Introduction to the Initial Public Offering Process – any offer to sell securities must be registered with the federal and/or state securities regulators, or exempt from registration. A description of the law, and the registration process.
Introduction to Private Placements – stock offerings which are not made to the general public are called private placements, and are exempt from registration with the securities regulators. A description of the exemption, and the private placement process.
Amazon.com makes it easy to order books online, and we have compiled what we believe to be the most useful books for the brokerage legal and compliance officer in the Compliance and Law Department at the SECLaw.com Bookstore.
Past Articles and Commentary
Every month The Securities Law Home Page brings together commentary and updates from securities law practitioners and regulators. Past articles are collected here in chronological order, or simply search for the topic you are interested in.
- James E. Grimes Named Chief ALJ at SEC
- What is Blue Sky Law?
- SEC Investigation Not a Covered Claim for Hertz
- Luckin Coffee Agrees to Pay $180 Million Penalty to Settle Accounting Fraud Charges
- SEC Charges Founder, Digital-Asset Issuer With Fraudulent ICO
- Accredited Investor Definition
- Securities Lawyer, Attorney
- What is Securities Law?
- Attorney Barred From Appearing Before SEC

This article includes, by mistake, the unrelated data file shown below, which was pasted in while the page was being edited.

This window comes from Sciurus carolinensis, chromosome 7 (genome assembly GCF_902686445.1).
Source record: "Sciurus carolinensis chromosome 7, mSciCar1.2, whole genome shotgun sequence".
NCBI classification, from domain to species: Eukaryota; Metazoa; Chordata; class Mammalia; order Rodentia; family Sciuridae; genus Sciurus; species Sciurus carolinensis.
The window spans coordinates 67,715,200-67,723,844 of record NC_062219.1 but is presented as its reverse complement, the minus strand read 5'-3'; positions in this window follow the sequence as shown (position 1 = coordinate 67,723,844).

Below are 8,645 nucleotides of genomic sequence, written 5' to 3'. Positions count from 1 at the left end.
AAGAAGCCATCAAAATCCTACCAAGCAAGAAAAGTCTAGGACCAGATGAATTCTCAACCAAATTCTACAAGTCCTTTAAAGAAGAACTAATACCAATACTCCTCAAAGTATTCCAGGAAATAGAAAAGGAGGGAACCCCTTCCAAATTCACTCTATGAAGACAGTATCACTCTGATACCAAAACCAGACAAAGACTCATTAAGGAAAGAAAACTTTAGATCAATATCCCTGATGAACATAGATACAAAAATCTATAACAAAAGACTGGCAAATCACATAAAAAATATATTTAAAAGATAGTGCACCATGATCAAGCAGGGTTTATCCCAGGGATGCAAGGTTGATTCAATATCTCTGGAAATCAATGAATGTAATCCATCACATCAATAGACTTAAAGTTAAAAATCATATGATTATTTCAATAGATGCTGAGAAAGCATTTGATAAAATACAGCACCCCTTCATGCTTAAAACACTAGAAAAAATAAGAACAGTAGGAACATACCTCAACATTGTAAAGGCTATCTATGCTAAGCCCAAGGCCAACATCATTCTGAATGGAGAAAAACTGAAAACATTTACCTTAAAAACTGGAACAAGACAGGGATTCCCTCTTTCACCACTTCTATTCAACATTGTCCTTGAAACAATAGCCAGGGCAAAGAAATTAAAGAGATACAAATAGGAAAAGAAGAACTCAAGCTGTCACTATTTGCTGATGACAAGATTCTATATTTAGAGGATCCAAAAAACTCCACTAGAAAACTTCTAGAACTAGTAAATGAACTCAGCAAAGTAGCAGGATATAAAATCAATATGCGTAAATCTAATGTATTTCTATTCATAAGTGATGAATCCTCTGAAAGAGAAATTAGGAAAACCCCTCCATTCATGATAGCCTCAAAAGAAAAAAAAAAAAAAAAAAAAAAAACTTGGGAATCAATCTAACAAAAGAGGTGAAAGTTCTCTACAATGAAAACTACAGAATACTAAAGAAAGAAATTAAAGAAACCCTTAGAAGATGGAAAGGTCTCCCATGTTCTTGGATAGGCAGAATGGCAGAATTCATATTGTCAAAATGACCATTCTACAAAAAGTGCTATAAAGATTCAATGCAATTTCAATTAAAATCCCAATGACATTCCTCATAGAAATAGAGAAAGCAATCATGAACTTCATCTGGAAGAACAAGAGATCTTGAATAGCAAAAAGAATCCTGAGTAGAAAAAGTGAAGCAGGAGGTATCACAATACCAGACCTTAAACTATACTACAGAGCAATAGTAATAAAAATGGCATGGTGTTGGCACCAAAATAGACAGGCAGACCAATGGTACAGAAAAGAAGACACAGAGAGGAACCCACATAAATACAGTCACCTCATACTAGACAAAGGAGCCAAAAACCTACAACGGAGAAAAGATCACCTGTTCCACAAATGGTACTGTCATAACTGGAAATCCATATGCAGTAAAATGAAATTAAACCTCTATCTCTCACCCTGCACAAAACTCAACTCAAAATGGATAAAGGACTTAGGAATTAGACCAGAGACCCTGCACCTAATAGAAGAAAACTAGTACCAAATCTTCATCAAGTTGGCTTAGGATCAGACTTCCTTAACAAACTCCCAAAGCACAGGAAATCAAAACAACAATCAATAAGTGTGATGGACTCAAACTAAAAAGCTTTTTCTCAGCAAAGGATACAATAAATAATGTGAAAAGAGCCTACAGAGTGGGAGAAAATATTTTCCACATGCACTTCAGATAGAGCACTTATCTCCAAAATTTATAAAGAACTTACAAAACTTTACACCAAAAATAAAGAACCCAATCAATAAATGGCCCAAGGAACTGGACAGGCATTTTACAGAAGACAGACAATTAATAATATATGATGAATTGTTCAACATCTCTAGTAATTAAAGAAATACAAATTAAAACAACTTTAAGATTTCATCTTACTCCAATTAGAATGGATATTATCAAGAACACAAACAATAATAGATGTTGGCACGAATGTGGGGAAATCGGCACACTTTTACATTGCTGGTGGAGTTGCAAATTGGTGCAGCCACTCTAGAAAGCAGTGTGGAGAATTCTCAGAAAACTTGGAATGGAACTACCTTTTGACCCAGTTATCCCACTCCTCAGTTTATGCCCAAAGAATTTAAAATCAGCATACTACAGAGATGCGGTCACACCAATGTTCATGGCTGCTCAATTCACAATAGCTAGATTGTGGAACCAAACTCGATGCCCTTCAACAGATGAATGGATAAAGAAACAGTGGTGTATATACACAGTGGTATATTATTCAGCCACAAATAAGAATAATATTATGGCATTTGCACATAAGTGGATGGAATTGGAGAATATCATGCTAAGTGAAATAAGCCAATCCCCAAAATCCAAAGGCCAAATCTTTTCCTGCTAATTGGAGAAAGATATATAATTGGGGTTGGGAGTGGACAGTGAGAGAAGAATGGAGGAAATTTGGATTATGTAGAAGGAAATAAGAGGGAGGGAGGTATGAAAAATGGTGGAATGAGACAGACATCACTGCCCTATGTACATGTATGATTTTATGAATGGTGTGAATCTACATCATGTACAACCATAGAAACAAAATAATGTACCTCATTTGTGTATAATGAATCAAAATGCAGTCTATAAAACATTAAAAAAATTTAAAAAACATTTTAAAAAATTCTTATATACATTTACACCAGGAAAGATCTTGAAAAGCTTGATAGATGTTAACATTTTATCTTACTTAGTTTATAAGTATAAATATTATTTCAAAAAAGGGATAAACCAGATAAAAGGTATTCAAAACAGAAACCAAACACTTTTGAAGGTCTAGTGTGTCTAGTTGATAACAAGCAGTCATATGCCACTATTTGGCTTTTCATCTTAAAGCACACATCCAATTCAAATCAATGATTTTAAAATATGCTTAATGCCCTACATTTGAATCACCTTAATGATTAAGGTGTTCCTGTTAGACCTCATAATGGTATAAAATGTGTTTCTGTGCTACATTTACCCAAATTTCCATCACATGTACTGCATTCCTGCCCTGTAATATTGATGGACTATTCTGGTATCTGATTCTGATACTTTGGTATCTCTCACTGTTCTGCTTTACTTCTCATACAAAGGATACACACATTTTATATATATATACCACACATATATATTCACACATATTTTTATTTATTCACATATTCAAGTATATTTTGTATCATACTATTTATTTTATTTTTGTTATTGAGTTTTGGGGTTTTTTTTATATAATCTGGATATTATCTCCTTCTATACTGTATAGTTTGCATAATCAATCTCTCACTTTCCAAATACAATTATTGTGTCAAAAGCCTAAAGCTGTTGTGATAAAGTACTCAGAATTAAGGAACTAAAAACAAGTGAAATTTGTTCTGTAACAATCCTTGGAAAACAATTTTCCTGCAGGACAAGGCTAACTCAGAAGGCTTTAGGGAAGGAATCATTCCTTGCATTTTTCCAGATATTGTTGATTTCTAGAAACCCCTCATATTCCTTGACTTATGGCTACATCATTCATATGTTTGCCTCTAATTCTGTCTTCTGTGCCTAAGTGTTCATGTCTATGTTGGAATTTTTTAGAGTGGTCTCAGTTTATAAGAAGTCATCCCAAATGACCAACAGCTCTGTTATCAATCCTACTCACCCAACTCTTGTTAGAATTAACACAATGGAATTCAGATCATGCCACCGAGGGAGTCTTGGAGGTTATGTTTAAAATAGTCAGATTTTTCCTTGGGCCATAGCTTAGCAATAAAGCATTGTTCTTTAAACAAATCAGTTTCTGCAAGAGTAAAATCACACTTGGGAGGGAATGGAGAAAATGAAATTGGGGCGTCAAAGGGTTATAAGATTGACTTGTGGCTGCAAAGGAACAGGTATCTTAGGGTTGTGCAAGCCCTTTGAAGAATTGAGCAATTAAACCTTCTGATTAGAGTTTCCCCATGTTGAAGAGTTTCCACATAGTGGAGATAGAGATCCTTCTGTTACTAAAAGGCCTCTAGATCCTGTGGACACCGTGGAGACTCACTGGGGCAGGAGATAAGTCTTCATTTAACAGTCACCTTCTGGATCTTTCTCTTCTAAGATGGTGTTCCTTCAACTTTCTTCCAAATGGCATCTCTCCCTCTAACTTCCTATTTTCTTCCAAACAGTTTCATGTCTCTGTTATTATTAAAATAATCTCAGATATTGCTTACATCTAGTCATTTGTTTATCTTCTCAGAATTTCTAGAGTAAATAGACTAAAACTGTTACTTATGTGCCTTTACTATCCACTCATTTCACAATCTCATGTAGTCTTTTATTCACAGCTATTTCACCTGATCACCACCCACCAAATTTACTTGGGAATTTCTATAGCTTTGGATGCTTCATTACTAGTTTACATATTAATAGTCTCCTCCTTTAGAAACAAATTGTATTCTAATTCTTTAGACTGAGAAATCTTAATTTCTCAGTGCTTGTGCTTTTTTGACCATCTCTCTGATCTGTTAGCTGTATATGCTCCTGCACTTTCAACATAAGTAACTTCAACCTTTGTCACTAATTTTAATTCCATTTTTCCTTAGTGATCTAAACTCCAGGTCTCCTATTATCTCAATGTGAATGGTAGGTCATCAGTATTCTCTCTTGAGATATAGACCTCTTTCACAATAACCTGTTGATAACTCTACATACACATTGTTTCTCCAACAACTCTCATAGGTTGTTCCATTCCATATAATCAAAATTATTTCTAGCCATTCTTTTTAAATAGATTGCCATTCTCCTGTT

- Hedge Fund Information Center
- Five-Year Statute Applies to Claims for Disgorgement
- Churning – Definition and Cases
- SEC’s Fast Answers – Rule 504
- SEC Fast Answers – Rule 506
- Securities Regulations, Statutes, Laws and Rules
- Section 11 makes issuers liable for registration statements that contain “an untrue statement of a material fact or omit to state a material fact required…to make the statements there in not misleading.”
- Section 5 and Section 12(a)(1) allow purchasers to sue sellers for offering or selling a non-exempt security without registering it.
- Section 12(a)(2) creates liability for any person who offers or sells a security through a prospectus or an oral communication containing a material misstatement or omission, is liable to the purchaser for rescission of the purchase or damages.
- Section 15 makes “control persons” liable jointly and severally liable with the issuer.
- Section 17(a) provides for liability for fraudulent sales of securities. This provision is similar to Section 10b of the Securities Exchange Act and Rule 10b-5.
The Securities Exchange Act of 1934
and the 34 Act Rules and Forms
- Section 10b and Rule 10b-5: Section 10b is the anti-fraud provision of the Exchange Act, Rule 10b-5 is the rule the SEC promulgated under that section. Rule 10b-5 prohibits the use of any “device, scheme, or artifice to defraud,” and creates liability for any misstatement or omission of a material fact.
- Section 9: This provision addresses manipulation of the stock market by traders.
- Section 18: Provides for liability for a fraudulent statement in an issuer’s SEC filings.
- Section 20: This provision provides for joint and several liability for “control persons” of the issuer.
National Securities Markets Improvement Act of 1996